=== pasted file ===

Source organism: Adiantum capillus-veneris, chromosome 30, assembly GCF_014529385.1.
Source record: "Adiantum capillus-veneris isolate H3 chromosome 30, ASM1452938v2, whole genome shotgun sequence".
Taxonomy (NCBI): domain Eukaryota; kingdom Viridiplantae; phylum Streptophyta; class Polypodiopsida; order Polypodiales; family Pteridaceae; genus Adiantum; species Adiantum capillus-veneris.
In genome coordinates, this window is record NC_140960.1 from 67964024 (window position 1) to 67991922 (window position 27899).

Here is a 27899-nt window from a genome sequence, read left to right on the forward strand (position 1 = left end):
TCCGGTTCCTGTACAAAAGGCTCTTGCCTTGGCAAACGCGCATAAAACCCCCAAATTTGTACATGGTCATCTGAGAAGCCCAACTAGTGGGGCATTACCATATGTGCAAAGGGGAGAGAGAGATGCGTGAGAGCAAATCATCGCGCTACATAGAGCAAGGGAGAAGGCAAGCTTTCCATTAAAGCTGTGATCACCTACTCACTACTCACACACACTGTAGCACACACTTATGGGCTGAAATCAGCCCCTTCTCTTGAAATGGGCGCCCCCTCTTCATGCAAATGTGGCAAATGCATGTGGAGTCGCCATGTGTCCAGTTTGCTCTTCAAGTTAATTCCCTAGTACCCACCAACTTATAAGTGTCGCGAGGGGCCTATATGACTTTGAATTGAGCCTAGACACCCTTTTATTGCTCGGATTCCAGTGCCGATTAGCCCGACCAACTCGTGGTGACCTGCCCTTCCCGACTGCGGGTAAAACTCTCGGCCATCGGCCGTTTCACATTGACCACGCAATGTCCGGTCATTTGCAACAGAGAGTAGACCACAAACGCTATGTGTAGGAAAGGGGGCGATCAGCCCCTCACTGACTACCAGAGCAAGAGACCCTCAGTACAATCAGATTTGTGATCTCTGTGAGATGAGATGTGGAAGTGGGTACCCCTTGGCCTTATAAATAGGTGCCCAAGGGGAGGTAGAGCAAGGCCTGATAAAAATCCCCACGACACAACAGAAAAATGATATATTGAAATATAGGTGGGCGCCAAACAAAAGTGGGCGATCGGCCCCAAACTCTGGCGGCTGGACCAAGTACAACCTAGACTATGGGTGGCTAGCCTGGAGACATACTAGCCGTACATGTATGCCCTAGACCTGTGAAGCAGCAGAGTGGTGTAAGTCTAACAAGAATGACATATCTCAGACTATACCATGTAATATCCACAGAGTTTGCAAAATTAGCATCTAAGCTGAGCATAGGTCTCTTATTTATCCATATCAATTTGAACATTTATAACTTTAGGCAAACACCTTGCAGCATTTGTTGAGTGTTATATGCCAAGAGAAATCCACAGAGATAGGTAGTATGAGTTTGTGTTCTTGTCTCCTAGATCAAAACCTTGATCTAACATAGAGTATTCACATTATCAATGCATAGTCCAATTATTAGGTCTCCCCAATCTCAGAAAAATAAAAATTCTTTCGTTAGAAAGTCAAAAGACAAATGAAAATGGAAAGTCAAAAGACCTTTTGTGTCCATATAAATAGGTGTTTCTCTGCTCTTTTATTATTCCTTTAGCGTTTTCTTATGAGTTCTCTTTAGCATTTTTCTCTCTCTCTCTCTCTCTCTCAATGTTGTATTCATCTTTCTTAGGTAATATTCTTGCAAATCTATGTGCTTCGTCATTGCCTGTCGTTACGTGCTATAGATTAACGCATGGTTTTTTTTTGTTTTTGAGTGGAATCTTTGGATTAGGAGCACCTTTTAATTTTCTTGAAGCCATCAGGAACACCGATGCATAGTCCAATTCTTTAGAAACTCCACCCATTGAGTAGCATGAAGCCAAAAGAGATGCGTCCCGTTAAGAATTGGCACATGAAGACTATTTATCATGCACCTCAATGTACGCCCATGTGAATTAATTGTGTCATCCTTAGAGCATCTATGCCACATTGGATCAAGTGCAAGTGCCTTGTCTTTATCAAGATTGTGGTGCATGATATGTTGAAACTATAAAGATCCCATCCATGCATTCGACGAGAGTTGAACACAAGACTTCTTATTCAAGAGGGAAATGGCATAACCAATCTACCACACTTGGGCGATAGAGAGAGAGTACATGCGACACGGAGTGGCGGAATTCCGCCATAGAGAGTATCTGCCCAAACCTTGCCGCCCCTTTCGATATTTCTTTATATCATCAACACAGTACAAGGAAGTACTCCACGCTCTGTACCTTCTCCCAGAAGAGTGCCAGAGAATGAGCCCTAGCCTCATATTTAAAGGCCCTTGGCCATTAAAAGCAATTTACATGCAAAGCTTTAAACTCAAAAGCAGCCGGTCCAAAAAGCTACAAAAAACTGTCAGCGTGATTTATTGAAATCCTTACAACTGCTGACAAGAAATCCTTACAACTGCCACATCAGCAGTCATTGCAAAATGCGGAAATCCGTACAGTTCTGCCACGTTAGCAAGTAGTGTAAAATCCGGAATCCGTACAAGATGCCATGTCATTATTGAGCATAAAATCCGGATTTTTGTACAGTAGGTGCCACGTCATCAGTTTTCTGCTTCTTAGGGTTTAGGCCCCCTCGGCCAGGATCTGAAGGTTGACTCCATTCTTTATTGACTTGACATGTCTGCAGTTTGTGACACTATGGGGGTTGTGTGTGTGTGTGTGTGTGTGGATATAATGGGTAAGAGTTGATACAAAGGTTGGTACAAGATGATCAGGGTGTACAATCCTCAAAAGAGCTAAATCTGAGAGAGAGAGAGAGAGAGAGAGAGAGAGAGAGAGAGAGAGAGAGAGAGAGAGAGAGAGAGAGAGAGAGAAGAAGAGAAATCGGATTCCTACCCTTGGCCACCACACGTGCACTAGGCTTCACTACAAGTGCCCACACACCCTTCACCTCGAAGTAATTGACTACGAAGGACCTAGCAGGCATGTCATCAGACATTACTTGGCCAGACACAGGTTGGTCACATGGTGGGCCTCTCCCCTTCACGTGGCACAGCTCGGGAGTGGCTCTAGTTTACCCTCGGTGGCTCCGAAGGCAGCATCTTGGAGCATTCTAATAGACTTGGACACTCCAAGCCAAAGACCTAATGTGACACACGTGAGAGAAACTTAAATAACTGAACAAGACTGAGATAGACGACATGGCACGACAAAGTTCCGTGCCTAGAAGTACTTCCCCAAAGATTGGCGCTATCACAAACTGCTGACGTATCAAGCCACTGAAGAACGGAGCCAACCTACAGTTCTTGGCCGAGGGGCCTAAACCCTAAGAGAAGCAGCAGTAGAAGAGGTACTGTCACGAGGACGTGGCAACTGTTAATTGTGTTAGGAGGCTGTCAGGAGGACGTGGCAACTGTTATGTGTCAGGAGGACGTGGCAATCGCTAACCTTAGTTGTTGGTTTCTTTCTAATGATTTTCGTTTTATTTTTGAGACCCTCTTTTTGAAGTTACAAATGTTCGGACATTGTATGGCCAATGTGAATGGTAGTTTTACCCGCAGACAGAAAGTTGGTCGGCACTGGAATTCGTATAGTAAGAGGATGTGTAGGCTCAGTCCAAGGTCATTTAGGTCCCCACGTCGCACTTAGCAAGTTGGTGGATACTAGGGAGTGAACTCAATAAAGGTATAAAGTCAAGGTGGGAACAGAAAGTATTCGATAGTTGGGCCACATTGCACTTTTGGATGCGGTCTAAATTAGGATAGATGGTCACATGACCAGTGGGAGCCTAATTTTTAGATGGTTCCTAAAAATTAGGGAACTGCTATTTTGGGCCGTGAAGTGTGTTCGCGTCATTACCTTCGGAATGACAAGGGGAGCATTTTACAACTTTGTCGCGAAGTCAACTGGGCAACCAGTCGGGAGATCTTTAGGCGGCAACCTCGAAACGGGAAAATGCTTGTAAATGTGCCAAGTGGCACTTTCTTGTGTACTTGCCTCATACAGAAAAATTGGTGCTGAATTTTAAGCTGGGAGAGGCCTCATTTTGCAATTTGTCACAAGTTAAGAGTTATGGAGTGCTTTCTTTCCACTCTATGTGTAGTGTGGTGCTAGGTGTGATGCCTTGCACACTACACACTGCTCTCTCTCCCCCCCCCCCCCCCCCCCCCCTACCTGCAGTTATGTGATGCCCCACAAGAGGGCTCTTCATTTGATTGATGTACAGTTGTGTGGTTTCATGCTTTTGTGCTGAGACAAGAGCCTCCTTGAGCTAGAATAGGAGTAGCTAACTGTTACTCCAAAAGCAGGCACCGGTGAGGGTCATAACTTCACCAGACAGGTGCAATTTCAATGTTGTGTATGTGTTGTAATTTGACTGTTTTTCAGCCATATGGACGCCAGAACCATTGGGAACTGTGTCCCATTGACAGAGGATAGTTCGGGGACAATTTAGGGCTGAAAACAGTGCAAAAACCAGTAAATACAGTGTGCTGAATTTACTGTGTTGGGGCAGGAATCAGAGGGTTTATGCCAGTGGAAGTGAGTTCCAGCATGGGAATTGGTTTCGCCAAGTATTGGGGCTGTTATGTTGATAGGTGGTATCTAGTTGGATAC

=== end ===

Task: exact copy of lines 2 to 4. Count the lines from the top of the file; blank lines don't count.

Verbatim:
Source record: "Adiantum capillus-veneris isolate H3 chromosome 30, ASM1452938v2, whole genome shotgun sequence".
Taxonomy (NCBI): domain Eukaryota; kingdom Viridiplantae; phylum Streptophyta; class Polypodiopsida; order Polypodiales; family Pteridaceae; genus Adiantum; species Adiantum capillus-veneris.
In genome coordinates, this window is record NC_140960.1 from 67964024 (window position 1) to 67991922 (window position 27899).